The British Museum

August 17th & 24th

I have lived across the street from the British Museum for a solid 2 and a half months and except for a brief peek inside on the 4th of July, this was the first time I actually visited it. Terrible, right? Especially since I was a History major. But when something is so close it’s easy to put off visiting it. It would have been utterly disgraceful to leave London and not see it, however, so finally I ventured inside.

The museum is so big and sprawling I actually went on two separate weekends. The first Sunday I entered without a clue where to go or even what I was supposed to see. I dimly recalled something about facades from the Parthenon, but I had no idea where to find them in the vast museum. In fact the first room I wandered into turned out to be the gift shop. Hmmm. Once through the gift shop I did come across a cavernous room holding actual artifacts, including a massive stone foot from a toppled Roman statue. But no bits of the Parthenon were to be seen. I wandered across the wondrously dizzying Great Court – the heart of the museum, which has the most spectacular ceiling I’ve ever seen – and at last found my way to the Egyptian & Greek & Roman statues.

Right away I came upon the Rosetta Stone, which was quite exciting, as you can imagine. It’s encased in glass, of course, so my photo mostly shows the reflection of all the people standing around instead of the writing. But the writing really is incredible to see in person – each of the three languages is written in teeny letters but quite clear all the same. I don’t think I knew before that the Rosetta Stone was a black stone, with the etched letters showing up white. Thus far it’s the most striking ancient artifact I’ve ever seen.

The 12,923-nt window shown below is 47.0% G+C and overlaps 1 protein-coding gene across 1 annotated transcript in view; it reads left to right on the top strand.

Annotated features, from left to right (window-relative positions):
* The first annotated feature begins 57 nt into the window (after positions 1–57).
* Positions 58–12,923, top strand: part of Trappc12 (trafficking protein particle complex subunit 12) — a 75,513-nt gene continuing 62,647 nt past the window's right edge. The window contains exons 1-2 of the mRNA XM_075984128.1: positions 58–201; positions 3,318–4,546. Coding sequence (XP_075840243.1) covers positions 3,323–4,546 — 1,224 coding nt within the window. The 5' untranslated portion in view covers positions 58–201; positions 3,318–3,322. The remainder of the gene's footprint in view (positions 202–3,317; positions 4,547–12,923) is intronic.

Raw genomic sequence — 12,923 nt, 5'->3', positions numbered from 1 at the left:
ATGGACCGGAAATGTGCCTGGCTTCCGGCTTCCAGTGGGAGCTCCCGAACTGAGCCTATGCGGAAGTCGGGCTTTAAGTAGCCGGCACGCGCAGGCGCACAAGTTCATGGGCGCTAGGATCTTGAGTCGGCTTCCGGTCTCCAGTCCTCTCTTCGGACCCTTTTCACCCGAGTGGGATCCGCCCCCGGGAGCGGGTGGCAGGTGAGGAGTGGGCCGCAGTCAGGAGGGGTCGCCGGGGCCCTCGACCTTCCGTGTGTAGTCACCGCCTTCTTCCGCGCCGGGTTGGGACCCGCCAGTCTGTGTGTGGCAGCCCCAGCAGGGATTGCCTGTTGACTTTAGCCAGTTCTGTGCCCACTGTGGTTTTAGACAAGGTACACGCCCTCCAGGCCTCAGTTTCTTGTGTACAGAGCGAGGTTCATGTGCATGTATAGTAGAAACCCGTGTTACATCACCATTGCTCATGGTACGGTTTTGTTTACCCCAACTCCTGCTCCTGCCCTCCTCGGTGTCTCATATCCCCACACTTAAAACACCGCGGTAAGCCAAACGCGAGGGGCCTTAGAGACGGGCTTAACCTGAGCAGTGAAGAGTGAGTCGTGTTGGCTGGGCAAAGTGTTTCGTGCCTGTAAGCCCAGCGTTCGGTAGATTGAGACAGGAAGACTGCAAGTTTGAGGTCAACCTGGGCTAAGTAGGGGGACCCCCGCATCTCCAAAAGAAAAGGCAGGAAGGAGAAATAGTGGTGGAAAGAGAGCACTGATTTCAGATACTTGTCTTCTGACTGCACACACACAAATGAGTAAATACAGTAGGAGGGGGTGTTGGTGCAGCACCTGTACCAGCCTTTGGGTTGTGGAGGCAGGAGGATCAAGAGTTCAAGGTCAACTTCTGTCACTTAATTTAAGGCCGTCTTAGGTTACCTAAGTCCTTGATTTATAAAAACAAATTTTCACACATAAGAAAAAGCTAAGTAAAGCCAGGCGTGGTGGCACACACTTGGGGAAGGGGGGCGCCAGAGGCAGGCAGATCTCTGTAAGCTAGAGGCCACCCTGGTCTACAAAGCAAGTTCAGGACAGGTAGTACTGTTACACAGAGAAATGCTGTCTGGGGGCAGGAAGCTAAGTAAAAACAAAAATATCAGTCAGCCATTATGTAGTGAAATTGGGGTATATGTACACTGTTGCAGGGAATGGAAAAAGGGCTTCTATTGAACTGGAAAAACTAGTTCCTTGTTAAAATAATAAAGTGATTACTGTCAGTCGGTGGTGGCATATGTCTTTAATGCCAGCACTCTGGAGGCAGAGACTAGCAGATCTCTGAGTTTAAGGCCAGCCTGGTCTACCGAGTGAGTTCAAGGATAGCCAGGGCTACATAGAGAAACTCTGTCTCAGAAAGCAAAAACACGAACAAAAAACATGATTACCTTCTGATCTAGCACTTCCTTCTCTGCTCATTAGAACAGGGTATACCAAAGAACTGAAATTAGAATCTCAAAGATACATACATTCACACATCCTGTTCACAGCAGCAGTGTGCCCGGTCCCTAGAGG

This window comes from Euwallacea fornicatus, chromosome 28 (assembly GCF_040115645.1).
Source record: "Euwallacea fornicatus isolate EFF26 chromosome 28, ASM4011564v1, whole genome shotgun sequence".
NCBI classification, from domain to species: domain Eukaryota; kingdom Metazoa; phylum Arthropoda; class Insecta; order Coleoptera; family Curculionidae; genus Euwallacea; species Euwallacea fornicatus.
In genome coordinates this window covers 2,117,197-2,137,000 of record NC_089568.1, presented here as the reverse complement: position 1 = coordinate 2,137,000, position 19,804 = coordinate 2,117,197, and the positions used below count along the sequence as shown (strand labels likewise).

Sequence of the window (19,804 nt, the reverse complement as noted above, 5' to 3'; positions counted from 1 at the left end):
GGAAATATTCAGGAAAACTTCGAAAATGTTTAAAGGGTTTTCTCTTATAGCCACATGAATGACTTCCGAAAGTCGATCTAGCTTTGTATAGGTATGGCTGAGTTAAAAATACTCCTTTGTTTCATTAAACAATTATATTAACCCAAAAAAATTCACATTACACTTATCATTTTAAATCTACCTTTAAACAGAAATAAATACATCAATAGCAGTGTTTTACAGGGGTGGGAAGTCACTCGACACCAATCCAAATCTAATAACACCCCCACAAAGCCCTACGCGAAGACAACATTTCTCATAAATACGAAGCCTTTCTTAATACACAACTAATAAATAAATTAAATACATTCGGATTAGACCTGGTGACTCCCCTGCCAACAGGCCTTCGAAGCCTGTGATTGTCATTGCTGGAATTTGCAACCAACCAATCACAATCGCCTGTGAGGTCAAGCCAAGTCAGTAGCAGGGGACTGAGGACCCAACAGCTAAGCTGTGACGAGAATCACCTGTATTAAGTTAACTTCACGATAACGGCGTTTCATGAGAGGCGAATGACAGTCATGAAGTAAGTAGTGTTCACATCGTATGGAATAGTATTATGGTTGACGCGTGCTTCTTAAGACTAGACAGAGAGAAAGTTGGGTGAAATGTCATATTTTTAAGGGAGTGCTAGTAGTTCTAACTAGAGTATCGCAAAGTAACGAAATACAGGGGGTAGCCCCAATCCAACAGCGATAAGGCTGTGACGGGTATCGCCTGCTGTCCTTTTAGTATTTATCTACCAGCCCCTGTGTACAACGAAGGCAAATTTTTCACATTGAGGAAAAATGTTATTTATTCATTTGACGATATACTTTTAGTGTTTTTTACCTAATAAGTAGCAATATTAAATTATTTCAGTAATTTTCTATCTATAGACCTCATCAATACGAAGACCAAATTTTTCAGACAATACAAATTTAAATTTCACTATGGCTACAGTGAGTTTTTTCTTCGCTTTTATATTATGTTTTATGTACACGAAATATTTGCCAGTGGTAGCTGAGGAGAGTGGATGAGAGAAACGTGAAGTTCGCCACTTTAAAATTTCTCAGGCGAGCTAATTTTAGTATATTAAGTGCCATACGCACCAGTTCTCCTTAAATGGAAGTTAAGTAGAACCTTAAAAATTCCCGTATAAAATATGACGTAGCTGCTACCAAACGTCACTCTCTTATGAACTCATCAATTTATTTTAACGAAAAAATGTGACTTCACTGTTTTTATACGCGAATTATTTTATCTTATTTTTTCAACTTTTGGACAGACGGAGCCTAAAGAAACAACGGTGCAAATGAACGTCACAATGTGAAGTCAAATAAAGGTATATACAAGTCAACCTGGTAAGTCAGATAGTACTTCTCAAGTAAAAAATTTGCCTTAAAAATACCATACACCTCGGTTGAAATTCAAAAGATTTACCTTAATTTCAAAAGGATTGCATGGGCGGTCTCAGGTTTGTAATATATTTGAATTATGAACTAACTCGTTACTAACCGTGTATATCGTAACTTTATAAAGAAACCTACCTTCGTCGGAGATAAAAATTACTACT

After a bit more confused meandering through galleries that completely upended my sense of direction, I finally found the Elgin Marbles, the statues and friezes taken from the Parthenon by Lord Elgin in 1801. They’ve been displayed at the British Museum ever since 1816. The friezes run down both walls of a long gallery, with the statues from the pediments at either end. Nearly all the statues are missing heads and occasionally arms, but the friezes are in remarkably good condition. My favorite sections featured large troupes of men on horseback – the detail was extraordinary, and I really got the sense of energy and movement even out of figures frozen in stone. I spent the rest of my time studying the friezes until the museum closed.

The next Sunday I returned to the museum – I’d only seen those few areas on the first floor, and I knew there was a great deal more to see. So I promptly got lost in the endless galleries again. Not that I was ever really lost, but I definitely had no sense of direction. But it’s nice to wander around a museum with no sense of purpose, to explore leisurely and pop into random rooms that strike your fancy. I ambled my way through galleries devoted to China, India, Japan, ancient Egypt (complete with real mummies!), Celtic Britain, and even twentieth-century American graphics artists. I loved looking at the sleek ink drawings of 1920s New York, with women in cloche hats walking beneath towering skyscrapers.

I was at the deepest end of the Celtic Britain galleries looking at a massive iron cauldron when they announced closing, and as I made my way out I was surprised to find I was on the opposite end of the museum than I’d thought. I spent two days there and I’m sure I still didn’t see everything.

Hyde Park

Sunday, August 10th

The forecast called for rain on Sunday, but the morning and early afternoon were bright and sunny instead. So I made my way to Hyde Park for a leisurely excursion about the grounds.

This was yet another London landmark I missed on my previous visit, so I was really excited to see it. I always think of how gentlemen and ladies would go courting by taking drives about the park in my old Regency romances. (It is rather troubling how much my knowledge of England is formed by Regency romances. Hmmm.) I had a great time wandering the lanes and ended up walking all the way around the Serpentine and the Long Water, the small lakes formed from the Westbourne River for Queen Caroline in 1730. (I read a monument.)